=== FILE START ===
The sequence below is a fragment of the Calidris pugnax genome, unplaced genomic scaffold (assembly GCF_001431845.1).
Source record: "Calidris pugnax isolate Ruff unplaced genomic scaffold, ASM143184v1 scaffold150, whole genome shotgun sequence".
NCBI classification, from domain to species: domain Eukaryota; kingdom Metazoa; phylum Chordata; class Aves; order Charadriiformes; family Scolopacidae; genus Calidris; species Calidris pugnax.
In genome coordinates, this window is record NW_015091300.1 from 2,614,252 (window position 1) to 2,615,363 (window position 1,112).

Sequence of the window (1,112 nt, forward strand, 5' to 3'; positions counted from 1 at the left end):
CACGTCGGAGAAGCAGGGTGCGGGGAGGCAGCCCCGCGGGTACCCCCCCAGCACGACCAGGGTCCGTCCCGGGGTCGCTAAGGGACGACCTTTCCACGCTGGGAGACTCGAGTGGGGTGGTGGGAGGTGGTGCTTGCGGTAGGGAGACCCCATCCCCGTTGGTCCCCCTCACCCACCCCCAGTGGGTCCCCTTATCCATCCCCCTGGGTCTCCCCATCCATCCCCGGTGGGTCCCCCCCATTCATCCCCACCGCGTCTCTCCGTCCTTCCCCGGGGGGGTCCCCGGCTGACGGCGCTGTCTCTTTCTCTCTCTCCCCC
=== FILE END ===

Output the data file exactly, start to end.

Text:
The sequence below is a fragment of the Calidris pugnax genome, unplaced genomic scaffold (assembly GCF_001431845.1).
Source record: "Calidris pugnax isolate Ruff unplaced genomic scaffold, ASM143184v1 scaffold150, whole genome shotgun sequence".
NCBI classification, from domain to species: domain Eukaryota; kingdom Metazoa; phylum Chordata; class Aves; order Charadriiformes; family Scolopacidae; genus Calidris; species Calidris pugnax.
In genome coordinates, this window is record NW_015091300.1 from 2,614,252 (window position 1) to 2,615,363 (window position 1,112).

Sequence of the window (1,112 nt, forward strand, 5' to 3'; positions counted from 1 at the left end):
CACGTCGGAGAAGCAGGGTGCGGGGAGGCAGCCCCGCGGGTACCCCCCCAGCACGACCAGGGTCCGTCCCGGGGTCGCTAAGGGACGACCTTTCCACGCTGGGAGACTCGAGTGGGGTGGTGGGAGGTGGTGCTTGCGGTAGGGAGACCCCATCCCCGTTGGTCCCCCTCACCCACCCCCAGTGGGTCCCCTTATCCATCCCCCTGGGTCTCCCCATCCATCCCCGGTGGGTCCCCCCCATTCATCCCCACCGCGTCTCTCCGTCCTTCCCCGGGGGGGTCCCCGGCTGACGGCGCTGTCTCTTTCTCTCTCTCCCCC